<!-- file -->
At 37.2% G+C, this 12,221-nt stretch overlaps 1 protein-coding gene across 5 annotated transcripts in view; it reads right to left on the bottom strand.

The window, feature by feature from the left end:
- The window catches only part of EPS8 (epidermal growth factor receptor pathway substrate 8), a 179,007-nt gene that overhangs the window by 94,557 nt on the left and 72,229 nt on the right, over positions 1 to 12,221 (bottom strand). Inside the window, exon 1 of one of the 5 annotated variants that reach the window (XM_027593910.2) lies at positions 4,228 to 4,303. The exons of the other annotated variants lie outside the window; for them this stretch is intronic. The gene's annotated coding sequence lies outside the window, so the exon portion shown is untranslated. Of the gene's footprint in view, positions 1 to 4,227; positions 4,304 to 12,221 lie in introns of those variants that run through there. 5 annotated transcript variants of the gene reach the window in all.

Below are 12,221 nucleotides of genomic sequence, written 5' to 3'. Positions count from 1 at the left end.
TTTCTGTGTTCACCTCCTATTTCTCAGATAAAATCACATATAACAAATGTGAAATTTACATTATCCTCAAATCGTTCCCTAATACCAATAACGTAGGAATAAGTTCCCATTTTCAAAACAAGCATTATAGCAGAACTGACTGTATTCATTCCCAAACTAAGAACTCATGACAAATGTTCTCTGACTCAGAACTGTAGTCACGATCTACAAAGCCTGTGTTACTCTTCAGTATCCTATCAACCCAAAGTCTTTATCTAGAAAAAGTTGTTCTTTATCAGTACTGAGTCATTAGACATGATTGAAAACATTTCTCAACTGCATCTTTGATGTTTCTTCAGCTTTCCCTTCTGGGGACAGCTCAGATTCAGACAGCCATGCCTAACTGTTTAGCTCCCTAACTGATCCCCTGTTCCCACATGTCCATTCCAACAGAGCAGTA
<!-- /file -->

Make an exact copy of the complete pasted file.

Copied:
At 37.2% G+C, this 12,221-nt stretch overlaps 1 protein-coding gene across 5 annotated transcripts in view; it reads right to left on the bottom strand.

The window, feature by feature from the left end:
- The window catches only part of EPS8 (epidermal growth factor receptor pathway substrate 8), a 179,007-nt gene that overhangs the window by 94,557 nt on the left and 72,229 nt on the right, over positions 1 to 12,221 (bottom strand). Inside the window, exon 1 of one of the 5 annotated variants that reach the window (XM_027593910.2) lies at positions 4,228 to 4,303. The exons of the other annotated variants lie outside the window; for them this stretch is intronic. The gene's annotated coding sequence lies outside the window, so the exon portion shown is untranslated. Of the gene's footprint in view, positions 1 to 4,227; positions 4,304 to 12,221 lie in introns of those variants that run through there. 5 annotated transcript variants of the gene reach the window in all.

Below are 12,221 nucleotides of genomic sequence, written 5' to 3'. Positions count from 1 at the left end.
TTTCTGTGTTCACCTCCTATTTCTCAGATAAAATCACATATAACAAATGTGAAATTTACATTATCCTCAAATCGTTCCCTAATACCAATAACGTAGGAATAAGTTCCCATTTTCAAAACAAGCATTATAGCAGAACTGACTGTATTCATTCCCAAACTAAGAACTCATGACAAATGTTCTCTGACTCAGAACTGTAGTCACGATCTACAAAGCCTGTGTTACTCTTCAGTATCCTATCAACCCAAAGTCTTTATCTAGAAAAAGTTGTTCTTTATCAGTACTGAGTCATTAGACATGATTGAAAACATTTCTCAACTGCATCTTTGATGTTTCTTCAGCTTTCCCTTCTGGGGACAGCTCAGATTCAGACAGCCATGCCTAACTGTTTAGCTCCCTAACTGATCCCCTGTTCCCACATGTCCATTCCAACAGAGCAGTA